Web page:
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Opinion: Simultaneous Elections – Mother of all Democratic Reforms


One thing that Prime Minister Narendra Modi is dead against is the Chalta Hai attitude that has become the mainspring of Status-Quo-ist approach. This approach is age-old and omnipresent. Hardly surprising then that the idea of simultaneous elections has once again become a major point of debates and discussions.

Understandably, there is quite a buzz about the Ramnath Kovind-led committee tasked with submitting its report on Simultaneous Elections. (Perhaps ‘simultaneous elections’ is a more appropriate way of describing the One Nation-One Election idea). As expected, most opposition parties are attributing motives and spreading canards. Yet they can’t deny the very merit behind holding elections for Lok Sabha and state assemblies simultaneously.

Countries like Sweden, South Africa, Belgium, France and Italy, among others, are popular examples to illustrate the benefits of simultaneous elections to municipalities, state assemblies and parliament. This key democratic reform has enabled these countries to reduce their election spend considerably, consolidate the feeling of national identity and integrity, and above all, stabilise the state machinery and governance with minimal disruption of public life.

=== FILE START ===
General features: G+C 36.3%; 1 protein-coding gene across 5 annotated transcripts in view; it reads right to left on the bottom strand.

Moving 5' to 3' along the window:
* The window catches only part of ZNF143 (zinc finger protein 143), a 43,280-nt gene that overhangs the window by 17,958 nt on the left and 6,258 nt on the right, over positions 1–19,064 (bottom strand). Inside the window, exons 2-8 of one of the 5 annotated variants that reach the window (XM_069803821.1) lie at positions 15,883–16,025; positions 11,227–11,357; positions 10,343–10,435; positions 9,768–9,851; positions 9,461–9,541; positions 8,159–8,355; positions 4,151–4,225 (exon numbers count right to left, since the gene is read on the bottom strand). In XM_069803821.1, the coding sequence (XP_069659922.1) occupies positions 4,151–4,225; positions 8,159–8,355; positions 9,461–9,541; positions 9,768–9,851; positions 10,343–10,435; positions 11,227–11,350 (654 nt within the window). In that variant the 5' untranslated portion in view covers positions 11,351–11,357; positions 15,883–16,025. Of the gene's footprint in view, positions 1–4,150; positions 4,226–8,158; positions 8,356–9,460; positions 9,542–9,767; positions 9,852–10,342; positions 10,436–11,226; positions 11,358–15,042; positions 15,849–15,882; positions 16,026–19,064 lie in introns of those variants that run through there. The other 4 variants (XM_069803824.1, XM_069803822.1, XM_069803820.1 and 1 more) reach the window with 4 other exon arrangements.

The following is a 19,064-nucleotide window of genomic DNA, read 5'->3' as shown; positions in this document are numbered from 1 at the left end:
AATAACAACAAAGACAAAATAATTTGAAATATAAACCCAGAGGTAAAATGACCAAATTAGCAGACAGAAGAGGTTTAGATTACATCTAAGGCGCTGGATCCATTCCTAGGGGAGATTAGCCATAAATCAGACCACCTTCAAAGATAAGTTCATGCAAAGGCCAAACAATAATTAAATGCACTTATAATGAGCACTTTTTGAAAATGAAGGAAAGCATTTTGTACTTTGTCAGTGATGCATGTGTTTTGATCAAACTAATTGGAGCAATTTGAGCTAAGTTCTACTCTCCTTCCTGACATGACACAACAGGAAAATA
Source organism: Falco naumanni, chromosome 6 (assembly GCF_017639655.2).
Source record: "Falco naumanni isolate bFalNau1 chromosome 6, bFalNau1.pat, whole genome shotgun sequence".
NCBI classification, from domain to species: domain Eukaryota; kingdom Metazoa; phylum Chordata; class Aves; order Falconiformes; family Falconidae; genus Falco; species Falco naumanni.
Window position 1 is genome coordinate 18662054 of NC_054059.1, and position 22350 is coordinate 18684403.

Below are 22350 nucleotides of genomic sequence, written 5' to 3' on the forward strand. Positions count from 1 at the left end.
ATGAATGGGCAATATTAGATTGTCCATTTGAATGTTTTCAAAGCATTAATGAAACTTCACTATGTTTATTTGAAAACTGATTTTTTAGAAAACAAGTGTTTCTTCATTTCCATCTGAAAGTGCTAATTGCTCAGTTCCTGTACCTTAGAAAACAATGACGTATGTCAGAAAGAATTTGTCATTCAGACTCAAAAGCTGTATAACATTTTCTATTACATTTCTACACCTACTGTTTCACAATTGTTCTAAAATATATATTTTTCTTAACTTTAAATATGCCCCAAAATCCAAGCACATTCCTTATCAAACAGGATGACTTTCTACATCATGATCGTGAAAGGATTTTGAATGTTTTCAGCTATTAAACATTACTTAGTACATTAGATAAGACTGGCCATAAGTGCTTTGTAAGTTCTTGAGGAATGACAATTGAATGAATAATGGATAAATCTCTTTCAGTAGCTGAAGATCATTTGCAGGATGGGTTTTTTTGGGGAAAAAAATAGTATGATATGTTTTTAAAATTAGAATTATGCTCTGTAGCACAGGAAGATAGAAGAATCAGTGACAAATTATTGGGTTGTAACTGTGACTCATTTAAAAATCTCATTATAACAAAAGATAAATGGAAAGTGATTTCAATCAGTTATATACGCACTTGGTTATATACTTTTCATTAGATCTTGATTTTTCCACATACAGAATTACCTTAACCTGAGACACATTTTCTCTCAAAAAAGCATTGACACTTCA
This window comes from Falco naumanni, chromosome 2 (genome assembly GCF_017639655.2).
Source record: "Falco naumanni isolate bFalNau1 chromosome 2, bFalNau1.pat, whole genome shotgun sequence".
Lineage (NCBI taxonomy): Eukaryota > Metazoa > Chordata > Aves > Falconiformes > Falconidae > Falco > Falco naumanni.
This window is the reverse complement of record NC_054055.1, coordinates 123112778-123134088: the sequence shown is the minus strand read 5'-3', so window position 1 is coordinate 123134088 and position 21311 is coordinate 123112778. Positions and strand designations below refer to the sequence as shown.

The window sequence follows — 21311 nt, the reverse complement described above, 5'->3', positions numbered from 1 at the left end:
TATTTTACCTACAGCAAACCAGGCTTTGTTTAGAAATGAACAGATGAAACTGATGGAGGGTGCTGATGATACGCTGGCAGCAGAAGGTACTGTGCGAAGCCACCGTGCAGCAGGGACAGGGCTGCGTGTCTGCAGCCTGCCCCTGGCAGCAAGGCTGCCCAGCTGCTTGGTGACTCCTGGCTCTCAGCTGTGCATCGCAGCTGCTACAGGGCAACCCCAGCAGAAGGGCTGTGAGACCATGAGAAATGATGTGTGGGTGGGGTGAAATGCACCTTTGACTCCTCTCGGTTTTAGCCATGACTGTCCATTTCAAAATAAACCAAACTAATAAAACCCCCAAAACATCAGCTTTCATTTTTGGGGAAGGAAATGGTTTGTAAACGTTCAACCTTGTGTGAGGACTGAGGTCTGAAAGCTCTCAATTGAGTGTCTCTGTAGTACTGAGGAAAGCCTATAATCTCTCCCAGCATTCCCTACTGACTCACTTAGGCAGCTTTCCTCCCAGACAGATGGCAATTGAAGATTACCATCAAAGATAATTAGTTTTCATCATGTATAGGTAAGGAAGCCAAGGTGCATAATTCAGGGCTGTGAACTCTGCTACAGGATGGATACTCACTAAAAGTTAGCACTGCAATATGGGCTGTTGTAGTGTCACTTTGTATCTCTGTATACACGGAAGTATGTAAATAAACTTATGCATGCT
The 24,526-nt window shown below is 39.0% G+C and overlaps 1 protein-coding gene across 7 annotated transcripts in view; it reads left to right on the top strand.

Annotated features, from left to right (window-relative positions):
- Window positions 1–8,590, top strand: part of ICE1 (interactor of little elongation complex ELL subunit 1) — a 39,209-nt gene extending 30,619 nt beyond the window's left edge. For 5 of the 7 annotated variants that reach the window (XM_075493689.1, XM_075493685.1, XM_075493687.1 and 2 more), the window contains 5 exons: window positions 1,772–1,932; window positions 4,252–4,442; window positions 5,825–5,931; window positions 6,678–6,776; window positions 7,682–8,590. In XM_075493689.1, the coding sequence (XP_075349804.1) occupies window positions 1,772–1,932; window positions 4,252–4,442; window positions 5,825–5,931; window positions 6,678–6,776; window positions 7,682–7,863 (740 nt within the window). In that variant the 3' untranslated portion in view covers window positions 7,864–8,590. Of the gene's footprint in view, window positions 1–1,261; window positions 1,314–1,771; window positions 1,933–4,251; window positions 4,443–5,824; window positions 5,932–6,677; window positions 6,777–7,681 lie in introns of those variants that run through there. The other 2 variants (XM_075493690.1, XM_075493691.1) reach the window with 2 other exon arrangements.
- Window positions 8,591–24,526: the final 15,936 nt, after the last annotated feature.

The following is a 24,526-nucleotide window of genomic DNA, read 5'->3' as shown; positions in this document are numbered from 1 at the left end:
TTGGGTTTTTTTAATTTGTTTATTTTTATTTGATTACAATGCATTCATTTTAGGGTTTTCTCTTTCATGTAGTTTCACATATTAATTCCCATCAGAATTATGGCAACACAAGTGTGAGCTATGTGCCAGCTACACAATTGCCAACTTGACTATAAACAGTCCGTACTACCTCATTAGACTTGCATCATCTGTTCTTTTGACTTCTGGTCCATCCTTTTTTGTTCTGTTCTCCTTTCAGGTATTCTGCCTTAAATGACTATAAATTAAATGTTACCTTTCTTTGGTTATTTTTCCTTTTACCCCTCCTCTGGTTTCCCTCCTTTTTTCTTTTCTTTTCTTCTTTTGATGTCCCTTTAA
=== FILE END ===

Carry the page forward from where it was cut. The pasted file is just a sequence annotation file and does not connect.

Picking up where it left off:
In India, we had already implemented simultaneous elections between 1952-1967, almost uninterrupted. This was discontinued after 1967 as the Fifth Lok Sabha Elections were held (in 1971) before schedule (1972). So, there is nothing unprecedented or impractical about this proposition.